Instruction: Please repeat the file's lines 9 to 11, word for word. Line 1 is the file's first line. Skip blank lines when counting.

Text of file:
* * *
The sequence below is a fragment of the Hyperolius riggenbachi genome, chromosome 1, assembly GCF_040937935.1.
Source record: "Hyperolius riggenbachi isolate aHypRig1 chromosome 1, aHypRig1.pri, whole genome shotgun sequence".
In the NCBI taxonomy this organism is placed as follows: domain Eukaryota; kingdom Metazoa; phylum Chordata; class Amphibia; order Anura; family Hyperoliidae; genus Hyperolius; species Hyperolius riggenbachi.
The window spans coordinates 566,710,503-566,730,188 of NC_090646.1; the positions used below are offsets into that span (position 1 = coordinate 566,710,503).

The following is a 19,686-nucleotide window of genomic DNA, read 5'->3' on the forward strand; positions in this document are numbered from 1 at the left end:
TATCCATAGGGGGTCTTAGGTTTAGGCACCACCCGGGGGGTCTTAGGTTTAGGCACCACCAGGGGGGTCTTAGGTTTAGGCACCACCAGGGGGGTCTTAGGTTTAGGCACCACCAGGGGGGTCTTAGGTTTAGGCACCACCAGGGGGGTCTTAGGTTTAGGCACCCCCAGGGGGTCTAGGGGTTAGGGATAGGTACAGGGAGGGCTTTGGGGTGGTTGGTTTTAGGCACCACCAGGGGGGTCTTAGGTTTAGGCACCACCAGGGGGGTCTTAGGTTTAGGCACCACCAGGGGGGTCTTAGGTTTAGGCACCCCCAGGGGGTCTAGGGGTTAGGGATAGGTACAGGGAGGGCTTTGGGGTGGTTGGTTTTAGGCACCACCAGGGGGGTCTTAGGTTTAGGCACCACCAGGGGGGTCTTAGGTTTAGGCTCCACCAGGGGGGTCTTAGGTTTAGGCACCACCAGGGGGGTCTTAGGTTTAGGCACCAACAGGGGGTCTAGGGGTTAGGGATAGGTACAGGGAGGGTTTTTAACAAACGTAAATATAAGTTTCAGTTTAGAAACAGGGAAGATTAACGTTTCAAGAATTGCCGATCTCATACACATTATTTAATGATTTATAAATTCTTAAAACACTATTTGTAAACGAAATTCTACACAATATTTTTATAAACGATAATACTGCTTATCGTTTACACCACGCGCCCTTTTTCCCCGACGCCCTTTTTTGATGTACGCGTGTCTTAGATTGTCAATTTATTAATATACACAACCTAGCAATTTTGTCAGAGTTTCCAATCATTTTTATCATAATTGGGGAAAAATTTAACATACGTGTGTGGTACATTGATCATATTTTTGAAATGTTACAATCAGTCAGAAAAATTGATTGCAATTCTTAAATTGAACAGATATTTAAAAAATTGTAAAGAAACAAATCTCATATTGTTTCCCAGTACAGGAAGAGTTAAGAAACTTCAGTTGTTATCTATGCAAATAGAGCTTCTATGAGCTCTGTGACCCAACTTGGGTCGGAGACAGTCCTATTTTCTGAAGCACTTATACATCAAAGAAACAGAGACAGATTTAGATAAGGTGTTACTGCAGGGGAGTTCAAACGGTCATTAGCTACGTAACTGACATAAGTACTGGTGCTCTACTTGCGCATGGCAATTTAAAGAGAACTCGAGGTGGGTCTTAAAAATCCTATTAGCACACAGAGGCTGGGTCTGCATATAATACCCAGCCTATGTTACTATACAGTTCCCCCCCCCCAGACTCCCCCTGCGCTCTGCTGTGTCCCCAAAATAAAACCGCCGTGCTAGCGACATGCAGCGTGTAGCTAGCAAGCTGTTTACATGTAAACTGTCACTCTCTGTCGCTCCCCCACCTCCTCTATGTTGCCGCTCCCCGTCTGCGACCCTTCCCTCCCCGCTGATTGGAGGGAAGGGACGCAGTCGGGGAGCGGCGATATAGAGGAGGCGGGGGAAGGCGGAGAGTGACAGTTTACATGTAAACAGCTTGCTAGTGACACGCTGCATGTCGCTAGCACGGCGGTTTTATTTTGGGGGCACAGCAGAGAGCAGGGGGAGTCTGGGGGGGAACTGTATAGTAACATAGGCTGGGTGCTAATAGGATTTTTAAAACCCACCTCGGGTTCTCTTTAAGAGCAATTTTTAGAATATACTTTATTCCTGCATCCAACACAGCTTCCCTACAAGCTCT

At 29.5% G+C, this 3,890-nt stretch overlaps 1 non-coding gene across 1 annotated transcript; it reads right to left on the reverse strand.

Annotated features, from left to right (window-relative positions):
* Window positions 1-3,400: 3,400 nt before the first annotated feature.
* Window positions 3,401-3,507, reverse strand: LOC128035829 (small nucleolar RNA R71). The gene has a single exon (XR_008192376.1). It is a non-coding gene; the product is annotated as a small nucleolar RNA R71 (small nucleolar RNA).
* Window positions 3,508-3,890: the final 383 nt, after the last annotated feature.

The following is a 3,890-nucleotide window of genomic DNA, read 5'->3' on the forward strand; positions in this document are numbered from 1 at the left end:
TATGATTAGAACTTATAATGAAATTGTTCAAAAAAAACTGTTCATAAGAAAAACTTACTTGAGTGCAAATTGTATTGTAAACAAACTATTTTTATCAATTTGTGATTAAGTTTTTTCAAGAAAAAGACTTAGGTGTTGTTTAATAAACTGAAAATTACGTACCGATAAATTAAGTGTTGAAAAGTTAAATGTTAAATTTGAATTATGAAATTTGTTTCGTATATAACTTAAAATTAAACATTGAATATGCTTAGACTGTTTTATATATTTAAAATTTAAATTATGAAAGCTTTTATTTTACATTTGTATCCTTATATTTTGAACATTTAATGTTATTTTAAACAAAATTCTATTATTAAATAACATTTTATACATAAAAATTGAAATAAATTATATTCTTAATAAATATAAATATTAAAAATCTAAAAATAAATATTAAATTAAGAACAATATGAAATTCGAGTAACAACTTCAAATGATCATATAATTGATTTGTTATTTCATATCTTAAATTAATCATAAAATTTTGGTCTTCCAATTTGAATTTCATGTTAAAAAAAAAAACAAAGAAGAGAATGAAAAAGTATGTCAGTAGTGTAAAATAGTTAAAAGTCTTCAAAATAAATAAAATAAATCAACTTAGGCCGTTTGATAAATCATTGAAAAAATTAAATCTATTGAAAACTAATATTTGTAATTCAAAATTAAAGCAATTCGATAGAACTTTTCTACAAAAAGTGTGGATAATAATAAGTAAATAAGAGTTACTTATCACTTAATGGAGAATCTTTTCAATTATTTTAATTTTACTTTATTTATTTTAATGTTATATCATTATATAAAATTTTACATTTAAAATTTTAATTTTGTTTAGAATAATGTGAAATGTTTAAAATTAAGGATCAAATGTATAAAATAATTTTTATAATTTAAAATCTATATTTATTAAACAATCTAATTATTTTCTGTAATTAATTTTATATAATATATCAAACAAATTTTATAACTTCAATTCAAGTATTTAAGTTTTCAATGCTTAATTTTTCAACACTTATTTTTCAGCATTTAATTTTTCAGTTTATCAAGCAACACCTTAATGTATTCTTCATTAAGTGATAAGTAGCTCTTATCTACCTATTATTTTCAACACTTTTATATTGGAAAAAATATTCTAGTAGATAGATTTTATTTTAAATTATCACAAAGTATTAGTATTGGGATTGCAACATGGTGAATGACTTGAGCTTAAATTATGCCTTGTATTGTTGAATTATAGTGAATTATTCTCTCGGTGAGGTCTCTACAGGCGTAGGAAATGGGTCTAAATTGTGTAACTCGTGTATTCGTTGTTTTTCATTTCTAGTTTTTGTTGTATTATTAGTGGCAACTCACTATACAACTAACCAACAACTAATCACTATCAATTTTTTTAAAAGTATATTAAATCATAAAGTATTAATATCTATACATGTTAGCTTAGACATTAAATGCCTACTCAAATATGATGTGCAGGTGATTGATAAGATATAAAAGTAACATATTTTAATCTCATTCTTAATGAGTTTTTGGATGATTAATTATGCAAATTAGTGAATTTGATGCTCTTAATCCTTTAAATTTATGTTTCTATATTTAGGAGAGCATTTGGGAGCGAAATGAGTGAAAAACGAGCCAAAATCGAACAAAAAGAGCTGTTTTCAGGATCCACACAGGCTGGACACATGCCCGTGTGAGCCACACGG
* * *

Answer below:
* Window positions 1-3,400: 3,400 nt before the first annotated feature.
* Window positions 3,401-3,507, reverse strand: LOC128035829 (small nucleolar RNA R71). The gene has a single exon (XR_008192376.1). It is a non-coding gene; the product is annotated as a small nucleolar RNA R71 (small nucleolar RNA).
* Window positions 3,508-3,890: the final 383 nt, after the last annotated feature.